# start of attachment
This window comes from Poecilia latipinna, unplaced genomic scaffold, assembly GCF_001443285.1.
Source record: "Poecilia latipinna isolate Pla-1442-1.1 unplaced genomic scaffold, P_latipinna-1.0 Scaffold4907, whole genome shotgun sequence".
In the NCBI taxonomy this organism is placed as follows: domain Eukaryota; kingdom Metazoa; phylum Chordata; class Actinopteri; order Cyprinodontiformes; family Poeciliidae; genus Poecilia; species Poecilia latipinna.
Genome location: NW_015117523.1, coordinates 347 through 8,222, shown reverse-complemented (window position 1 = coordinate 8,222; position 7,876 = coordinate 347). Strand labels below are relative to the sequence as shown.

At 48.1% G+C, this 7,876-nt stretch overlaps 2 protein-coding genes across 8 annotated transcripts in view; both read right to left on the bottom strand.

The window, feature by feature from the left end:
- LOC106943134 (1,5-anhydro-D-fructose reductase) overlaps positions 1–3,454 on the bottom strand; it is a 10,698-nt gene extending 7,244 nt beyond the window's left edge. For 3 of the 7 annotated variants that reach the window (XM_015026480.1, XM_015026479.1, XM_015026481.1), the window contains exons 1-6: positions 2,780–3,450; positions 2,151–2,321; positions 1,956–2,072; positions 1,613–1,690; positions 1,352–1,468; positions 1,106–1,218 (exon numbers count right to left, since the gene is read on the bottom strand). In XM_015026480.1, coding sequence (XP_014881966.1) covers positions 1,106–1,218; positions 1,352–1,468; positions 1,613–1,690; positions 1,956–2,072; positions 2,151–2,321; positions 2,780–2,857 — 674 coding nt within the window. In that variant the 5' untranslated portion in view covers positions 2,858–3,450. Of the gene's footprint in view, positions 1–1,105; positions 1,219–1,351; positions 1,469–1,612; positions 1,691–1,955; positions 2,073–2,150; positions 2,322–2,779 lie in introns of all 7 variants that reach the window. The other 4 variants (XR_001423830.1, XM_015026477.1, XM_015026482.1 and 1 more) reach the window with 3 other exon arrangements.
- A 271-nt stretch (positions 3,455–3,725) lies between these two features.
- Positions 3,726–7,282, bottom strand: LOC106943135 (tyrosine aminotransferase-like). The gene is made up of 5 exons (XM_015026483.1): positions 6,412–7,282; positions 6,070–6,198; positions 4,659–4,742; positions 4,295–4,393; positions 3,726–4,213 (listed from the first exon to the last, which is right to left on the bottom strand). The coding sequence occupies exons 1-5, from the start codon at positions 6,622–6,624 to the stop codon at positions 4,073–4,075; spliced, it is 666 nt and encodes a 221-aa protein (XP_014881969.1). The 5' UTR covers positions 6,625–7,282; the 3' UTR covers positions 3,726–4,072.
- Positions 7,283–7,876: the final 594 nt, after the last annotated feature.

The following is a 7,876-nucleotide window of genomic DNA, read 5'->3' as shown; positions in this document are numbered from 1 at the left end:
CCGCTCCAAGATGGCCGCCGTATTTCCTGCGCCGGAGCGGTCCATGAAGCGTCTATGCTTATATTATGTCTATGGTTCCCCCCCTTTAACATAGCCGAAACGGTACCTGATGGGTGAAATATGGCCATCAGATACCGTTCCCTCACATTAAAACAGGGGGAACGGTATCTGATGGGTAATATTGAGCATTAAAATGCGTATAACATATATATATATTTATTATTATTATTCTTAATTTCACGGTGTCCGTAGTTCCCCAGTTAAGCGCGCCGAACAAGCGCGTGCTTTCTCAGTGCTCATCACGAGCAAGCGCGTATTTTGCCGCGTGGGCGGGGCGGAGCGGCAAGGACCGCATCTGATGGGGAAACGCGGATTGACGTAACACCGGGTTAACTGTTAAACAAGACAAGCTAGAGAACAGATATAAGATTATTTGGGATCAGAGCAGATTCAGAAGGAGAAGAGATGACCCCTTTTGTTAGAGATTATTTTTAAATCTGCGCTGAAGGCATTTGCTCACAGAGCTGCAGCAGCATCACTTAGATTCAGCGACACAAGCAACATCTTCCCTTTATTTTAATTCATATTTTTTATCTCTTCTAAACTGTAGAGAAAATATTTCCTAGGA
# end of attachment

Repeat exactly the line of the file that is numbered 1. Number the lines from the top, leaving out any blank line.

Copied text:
This window comes from Poecilia latipinna, unplaced genomic scaffold, assembly GCF_001443285.1.